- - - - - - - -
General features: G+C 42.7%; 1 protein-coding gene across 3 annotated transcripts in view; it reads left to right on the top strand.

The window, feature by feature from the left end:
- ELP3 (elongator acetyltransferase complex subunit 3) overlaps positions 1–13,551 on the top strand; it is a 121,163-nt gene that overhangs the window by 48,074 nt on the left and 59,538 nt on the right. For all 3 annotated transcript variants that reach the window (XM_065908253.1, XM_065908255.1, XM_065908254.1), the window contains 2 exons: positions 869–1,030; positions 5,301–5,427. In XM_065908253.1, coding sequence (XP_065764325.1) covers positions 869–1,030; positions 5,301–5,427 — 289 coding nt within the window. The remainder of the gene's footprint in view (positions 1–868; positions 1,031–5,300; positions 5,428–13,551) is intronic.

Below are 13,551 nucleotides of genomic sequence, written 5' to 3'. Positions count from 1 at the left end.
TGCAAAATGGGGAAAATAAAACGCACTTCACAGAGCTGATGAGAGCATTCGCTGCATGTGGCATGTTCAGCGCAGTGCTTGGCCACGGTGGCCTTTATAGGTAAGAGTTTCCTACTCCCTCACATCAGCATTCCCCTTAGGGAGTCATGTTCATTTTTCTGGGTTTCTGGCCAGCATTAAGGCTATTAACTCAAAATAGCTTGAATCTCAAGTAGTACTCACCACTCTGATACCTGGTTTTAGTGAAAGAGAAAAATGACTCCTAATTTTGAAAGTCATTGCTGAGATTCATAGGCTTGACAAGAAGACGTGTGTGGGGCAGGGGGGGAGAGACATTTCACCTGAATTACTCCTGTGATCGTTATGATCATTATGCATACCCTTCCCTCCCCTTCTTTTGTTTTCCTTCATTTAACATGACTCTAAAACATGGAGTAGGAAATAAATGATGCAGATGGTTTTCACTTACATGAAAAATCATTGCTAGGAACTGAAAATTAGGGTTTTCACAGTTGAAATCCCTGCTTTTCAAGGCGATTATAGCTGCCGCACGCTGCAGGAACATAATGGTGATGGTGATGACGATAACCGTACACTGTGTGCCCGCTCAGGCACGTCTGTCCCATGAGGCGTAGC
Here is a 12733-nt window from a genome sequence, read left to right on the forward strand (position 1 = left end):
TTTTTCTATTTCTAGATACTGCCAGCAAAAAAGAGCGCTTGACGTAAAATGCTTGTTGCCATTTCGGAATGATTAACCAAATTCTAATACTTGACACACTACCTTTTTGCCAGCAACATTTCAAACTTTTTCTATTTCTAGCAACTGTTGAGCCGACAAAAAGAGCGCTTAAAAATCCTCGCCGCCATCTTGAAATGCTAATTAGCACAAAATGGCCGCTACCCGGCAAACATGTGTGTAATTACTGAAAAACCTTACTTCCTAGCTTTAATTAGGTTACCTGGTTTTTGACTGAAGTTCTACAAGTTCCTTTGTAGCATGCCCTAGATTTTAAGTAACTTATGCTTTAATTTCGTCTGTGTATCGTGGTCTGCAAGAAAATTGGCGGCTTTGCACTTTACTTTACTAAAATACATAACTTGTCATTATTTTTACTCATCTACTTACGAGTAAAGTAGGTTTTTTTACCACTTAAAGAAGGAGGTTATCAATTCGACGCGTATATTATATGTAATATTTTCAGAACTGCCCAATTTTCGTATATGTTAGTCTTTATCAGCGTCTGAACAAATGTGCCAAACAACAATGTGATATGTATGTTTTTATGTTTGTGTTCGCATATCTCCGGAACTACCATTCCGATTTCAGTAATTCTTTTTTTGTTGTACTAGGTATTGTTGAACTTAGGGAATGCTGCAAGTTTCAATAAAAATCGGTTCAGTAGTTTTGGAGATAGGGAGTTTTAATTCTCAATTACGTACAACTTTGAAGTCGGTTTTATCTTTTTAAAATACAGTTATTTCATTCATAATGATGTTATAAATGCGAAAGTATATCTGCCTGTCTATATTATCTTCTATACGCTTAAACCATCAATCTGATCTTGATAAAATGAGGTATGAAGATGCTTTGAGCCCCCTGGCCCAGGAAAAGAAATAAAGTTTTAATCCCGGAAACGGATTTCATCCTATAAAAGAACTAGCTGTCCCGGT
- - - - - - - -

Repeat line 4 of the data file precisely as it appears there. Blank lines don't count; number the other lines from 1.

Below are 13,551 nucleotides of genomic sequence, written 5' to 3'. Positions count from 1 at the left end.